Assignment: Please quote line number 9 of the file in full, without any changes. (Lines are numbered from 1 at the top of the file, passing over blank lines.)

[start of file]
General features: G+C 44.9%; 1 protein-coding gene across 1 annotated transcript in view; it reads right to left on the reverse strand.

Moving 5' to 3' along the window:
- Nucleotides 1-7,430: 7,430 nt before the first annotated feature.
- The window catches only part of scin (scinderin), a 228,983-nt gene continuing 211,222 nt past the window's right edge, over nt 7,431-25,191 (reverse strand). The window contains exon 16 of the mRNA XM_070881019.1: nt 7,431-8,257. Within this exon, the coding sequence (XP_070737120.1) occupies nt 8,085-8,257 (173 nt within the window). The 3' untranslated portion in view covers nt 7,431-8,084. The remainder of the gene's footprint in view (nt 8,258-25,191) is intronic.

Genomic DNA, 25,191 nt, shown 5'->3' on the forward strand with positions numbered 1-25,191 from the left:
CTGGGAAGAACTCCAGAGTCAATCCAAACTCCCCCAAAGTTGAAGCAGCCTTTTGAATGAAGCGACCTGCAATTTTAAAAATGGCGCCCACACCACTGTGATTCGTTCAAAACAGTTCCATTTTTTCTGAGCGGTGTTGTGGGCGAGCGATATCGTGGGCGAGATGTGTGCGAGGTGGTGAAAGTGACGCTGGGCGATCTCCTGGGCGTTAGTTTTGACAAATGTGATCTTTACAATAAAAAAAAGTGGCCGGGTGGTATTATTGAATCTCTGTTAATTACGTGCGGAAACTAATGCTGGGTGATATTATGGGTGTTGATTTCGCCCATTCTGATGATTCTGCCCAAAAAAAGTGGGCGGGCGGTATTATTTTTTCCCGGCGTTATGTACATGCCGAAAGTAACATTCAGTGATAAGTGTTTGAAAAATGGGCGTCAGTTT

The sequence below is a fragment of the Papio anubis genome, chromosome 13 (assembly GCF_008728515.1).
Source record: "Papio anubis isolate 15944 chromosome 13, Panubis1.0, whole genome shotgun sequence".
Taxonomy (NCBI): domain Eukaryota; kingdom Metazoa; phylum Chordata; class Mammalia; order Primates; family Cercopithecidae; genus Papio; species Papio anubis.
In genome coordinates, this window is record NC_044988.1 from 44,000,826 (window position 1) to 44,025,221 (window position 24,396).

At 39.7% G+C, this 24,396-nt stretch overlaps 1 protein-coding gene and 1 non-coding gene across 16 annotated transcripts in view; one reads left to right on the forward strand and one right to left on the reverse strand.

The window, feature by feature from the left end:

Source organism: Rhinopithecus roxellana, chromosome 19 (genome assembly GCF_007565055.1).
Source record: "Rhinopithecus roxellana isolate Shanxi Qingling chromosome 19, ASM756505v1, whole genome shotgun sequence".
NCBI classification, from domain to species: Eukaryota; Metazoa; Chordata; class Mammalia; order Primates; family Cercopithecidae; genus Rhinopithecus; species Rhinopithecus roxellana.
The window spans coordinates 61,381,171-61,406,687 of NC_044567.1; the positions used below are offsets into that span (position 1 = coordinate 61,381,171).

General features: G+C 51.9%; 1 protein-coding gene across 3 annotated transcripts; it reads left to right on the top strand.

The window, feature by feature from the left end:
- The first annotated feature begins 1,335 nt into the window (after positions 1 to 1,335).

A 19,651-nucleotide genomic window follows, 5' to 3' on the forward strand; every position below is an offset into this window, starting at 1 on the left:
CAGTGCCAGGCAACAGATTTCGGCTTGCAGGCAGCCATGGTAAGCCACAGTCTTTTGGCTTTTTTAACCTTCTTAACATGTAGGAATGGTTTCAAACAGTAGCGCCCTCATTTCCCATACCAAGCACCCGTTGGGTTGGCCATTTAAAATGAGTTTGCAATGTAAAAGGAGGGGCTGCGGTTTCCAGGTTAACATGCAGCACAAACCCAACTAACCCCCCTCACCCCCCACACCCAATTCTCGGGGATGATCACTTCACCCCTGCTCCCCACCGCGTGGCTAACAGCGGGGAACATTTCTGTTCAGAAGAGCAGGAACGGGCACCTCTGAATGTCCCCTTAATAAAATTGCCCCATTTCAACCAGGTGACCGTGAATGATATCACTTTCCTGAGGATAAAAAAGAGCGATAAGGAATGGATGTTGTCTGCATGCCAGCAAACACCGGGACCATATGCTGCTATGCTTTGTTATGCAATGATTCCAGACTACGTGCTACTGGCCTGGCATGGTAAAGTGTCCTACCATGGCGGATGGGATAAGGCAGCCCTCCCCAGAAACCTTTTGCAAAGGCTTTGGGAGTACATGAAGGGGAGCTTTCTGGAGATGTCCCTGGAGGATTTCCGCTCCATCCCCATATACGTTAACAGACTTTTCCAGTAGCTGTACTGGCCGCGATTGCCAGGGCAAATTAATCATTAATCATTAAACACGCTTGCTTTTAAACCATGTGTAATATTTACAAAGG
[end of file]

Taxonomy (NCBI): domain Eukaryota; kingdom Metazoa; phylum Chordata; class Mammalia; order Primates; family Cercopithecidae; genus Papio; species Papio anubis.